Document Type

Honors Project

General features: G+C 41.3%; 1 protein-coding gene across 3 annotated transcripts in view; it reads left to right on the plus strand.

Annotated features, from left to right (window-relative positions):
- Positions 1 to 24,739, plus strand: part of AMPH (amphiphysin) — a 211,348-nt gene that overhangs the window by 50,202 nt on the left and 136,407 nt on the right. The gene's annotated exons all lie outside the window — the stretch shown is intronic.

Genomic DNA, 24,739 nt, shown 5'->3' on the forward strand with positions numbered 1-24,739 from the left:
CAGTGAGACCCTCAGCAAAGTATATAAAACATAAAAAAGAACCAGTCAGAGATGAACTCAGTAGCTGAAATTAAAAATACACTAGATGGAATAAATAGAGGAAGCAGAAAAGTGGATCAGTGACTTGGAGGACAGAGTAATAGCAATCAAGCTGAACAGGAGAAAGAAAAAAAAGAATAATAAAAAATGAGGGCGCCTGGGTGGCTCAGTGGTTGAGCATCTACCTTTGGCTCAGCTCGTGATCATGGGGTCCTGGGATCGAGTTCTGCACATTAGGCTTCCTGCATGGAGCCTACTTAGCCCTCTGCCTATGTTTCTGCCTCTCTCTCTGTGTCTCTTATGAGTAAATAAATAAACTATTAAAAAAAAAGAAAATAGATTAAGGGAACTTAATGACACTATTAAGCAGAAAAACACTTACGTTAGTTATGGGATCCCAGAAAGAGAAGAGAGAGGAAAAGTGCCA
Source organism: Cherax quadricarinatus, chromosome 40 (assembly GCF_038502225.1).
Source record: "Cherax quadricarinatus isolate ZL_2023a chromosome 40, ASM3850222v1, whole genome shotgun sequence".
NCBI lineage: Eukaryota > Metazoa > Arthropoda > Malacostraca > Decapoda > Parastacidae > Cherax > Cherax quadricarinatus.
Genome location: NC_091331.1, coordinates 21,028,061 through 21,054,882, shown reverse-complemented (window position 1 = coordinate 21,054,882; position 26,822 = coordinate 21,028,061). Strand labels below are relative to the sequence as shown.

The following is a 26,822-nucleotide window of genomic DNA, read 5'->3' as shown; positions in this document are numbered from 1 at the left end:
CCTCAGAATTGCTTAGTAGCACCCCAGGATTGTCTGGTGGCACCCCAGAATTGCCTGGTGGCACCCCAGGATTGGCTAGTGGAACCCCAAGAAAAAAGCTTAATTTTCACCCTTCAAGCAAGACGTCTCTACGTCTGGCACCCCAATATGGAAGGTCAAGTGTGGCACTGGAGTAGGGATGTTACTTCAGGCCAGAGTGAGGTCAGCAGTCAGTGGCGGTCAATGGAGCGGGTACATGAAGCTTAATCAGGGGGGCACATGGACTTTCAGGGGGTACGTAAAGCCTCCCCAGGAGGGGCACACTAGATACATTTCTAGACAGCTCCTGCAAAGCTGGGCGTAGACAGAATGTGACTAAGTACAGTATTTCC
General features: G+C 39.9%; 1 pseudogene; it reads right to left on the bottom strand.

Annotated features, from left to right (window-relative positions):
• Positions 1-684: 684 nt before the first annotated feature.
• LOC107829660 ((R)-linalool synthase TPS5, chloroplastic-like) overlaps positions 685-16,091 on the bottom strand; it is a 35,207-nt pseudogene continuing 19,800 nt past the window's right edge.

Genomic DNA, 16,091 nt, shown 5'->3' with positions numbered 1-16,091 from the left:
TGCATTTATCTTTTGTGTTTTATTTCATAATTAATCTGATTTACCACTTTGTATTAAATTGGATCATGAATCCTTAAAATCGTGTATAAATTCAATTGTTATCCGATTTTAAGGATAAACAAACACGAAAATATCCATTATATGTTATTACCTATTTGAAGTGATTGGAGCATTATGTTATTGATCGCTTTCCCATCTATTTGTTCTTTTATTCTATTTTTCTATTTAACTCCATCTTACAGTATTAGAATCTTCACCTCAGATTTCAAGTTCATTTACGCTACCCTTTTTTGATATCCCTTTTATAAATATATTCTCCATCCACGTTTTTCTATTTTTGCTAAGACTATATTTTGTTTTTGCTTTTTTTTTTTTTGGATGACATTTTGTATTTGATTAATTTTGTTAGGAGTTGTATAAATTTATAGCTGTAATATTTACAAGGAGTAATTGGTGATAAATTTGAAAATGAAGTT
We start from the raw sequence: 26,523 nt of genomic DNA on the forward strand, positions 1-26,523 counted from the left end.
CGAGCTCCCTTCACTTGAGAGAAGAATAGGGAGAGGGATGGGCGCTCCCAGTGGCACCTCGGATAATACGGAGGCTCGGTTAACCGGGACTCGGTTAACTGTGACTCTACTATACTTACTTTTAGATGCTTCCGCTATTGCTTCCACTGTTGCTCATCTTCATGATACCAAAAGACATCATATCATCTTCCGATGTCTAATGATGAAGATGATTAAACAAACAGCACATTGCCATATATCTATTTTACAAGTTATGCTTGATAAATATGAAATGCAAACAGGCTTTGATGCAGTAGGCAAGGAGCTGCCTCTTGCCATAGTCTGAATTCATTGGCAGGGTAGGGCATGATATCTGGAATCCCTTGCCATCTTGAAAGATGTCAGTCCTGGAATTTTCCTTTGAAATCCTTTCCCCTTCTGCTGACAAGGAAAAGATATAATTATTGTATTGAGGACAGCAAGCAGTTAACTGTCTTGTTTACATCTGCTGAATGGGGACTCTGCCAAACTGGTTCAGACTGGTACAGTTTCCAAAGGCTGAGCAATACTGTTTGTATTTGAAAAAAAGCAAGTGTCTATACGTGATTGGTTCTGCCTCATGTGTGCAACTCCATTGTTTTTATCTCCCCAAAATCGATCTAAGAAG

Recent European public programs focused on universal provision have become more individualized in the face of budgetary restrictions and ever-expanding global bureaucracies. The housing sector exemplifies these changes, and demonstrates how and why governments choose to incorporate market mechanisms to increase efficiency and reduce spending. I argue that European public housing sectors are becoming increasingly similar to that of the American system, and that it is a combination of evolving policy and social attitudes that makes this possible; that an increasing tolerance for inequality and a rise in individualism relates to the privatization of housing markets and emerging social problems.



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